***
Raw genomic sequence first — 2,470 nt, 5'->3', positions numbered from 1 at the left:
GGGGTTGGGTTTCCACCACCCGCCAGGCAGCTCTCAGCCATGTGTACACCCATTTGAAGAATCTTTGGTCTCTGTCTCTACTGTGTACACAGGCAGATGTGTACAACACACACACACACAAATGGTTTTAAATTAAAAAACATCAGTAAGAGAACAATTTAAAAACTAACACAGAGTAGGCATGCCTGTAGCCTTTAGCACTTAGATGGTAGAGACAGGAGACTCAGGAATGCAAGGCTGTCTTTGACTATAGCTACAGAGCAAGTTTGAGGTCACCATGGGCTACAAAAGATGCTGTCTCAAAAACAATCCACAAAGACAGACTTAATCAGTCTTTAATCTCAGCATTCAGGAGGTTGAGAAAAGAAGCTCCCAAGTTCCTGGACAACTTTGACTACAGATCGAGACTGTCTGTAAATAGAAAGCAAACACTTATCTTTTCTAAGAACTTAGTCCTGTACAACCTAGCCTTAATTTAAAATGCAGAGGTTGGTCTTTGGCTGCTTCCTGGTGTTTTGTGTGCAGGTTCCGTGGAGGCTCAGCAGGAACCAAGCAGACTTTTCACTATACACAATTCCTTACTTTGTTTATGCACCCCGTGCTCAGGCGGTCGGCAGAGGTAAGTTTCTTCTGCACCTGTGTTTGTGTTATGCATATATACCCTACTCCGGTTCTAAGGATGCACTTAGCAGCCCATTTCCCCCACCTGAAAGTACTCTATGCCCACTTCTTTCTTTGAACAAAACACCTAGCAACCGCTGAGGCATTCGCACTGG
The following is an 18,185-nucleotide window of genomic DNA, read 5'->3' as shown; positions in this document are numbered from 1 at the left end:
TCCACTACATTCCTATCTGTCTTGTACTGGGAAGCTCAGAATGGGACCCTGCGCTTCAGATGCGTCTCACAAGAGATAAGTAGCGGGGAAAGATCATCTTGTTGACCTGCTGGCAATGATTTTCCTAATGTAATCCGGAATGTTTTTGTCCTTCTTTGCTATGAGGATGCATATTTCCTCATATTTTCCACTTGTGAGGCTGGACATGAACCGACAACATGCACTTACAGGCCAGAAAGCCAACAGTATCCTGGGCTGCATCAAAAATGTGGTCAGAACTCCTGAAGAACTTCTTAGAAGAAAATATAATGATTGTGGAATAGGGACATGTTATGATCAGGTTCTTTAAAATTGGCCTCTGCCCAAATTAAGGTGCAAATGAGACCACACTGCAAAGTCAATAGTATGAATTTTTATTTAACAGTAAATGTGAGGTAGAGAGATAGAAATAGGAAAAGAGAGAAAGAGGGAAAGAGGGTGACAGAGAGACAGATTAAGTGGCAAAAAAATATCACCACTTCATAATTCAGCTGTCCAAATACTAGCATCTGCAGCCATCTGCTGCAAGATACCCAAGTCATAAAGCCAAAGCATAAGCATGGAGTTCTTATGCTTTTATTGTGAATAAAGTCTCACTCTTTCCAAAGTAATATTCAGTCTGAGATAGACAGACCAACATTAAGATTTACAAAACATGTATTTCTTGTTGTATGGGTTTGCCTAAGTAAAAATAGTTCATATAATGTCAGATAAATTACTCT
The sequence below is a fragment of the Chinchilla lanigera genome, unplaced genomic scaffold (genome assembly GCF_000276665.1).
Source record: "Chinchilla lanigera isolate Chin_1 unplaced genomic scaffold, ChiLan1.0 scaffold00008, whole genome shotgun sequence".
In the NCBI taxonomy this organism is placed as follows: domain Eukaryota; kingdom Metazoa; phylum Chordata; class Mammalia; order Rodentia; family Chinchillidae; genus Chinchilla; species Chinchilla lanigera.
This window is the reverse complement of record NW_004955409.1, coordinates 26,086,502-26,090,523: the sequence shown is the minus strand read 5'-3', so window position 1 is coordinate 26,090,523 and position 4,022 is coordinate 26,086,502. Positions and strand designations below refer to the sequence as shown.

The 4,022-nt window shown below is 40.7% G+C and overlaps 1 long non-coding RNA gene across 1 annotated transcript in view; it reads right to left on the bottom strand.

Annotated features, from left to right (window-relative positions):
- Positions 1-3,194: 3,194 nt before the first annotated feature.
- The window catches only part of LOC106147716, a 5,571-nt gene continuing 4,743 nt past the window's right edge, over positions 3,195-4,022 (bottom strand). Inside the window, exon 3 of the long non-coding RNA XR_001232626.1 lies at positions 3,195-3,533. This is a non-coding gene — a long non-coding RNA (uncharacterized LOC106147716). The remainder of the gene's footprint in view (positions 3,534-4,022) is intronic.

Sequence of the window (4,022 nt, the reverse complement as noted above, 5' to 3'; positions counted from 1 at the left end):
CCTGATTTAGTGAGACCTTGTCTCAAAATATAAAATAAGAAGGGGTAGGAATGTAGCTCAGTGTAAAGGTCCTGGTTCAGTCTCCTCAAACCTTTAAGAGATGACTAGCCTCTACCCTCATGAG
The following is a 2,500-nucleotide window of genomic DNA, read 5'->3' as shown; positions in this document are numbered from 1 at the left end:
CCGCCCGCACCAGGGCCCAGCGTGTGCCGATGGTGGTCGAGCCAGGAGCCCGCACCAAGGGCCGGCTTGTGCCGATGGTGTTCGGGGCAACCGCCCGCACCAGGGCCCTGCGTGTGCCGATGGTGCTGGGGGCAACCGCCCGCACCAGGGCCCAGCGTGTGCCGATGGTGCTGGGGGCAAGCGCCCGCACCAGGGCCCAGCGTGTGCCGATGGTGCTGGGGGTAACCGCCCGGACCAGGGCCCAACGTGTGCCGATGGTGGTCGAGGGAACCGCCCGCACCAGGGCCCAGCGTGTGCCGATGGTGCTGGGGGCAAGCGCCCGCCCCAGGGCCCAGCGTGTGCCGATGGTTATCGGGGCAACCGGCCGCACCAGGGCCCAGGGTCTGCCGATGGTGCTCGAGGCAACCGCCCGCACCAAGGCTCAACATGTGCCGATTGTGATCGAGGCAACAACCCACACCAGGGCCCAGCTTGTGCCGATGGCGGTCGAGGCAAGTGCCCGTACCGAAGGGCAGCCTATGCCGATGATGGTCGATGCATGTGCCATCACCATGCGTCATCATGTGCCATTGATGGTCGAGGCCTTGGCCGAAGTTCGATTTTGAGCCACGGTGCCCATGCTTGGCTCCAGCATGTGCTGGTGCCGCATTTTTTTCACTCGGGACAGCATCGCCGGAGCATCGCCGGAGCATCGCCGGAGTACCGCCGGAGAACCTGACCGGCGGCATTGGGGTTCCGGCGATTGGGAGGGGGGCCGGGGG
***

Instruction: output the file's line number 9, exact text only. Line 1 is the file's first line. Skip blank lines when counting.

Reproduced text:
The 4,022-nt window shown below is 40.7% G+C and overlaps 1 long non-coding RNA gene across 1 annotated transcript in view; it reads right to left on the bottom strand.